Super-Earths are also considerably simpler to find and analyze than Earth-sized planets, which makes them excellent candidates in the hunt for extraterrestrial life. Astronomers utilize one of two techniques to find exoplanets. One searches for a planet’s gravitational pull on its parent star, while the other searches for a star’s light briefly dimming when a planet passes in front of it. With a larger planet, both of these detection techniques are simpler.

Super-Earths are super habitable

Earth is the “best of all possible universes,” according to German philosopher Gottfried Wilhelm Leibniz, who made this claim more than 300 years ago. Leibniz’s reasoning sought to explain the existence of evil, while contemporary astrobiologists have investigated a related issue by focusing on what makes a planet habitable to life. It turns out that Earth is not the ideal place that could exist.

The temperature has fluctuated over time from ocean-boiling hot to deep-freeze cold due to variations in the brightness of the Sun and the tectonic activity of the Earth. Most of Earth’s 4.5 billion year existence has been spent as an inhospitable place for humans and other bigger animals. According to simulations, the long-term habitability of Earth was not predetermined but rather a result of chance. Literally, being alive is a blessing for humans.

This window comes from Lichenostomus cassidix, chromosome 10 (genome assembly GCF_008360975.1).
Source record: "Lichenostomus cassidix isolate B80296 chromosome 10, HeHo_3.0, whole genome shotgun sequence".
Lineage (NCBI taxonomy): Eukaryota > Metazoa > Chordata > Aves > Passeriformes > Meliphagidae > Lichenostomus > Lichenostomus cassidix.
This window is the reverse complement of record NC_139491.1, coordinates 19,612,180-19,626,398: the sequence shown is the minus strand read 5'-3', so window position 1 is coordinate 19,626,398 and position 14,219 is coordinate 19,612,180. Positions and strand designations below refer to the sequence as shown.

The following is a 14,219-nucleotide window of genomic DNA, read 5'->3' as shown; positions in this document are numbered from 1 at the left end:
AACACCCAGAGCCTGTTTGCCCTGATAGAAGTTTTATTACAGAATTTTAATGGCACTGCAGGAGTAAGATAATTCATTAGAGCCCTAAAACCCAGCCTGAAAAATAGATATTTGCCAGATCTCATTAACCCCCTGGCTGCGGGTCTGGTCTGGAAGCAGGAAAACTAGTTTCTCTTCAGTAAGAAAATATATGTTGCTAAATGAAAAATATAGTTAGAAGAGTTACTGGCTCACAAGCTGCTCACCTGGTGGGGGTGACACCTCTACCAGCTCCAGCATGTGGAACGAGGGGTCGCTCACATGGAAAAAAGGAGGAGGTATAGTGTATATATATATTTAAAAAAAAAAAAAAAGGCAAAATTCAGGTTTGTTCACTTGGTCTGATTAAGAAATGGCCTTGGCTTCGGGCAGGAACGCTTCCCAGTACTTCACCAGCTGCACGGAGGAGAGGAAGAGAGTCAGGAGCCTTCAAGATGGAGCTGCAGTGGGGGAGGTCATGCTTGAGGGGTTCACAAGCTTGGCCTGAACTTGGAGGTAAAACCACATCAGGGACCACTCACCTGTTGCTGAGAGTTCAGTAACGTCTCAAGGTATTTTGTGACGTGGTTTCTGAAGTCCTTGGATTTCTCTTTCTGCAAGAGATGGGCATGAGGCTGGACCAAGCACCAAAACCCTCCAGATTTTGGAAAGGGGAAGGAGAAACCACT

Researchers have identified a number of characteristics that make a planet particularly favorable for life. Geological activity is more likely to be present on larger planets, which is thought to favor biological evolution. The most livable planet would thus be between 20% and 30% bigger by volume and have nearly twice the mass of Earth. The average temperature would be 77 degrees Fahrenheit, and the waters would be shallow enough for light to encourage life all the way to the seabed (25 degrees Celsius). It would have an atmosphere that is denser than Earth’s and would serve as a protective layer.The planet would also have a powerful magnetic field that shields it from cosmic radiation and would circle a star older than the Sun, which would allow life to form over a longer period of time. These characteristics, in combination, are thought to make a planet extremely livable.

Super-Earths have several characteristics of highly livable planets by definition. Twenty super-Earth exoplanets have been found so far, and while they may not be the finest conceivable worlds, they are potentially more livable than Earth.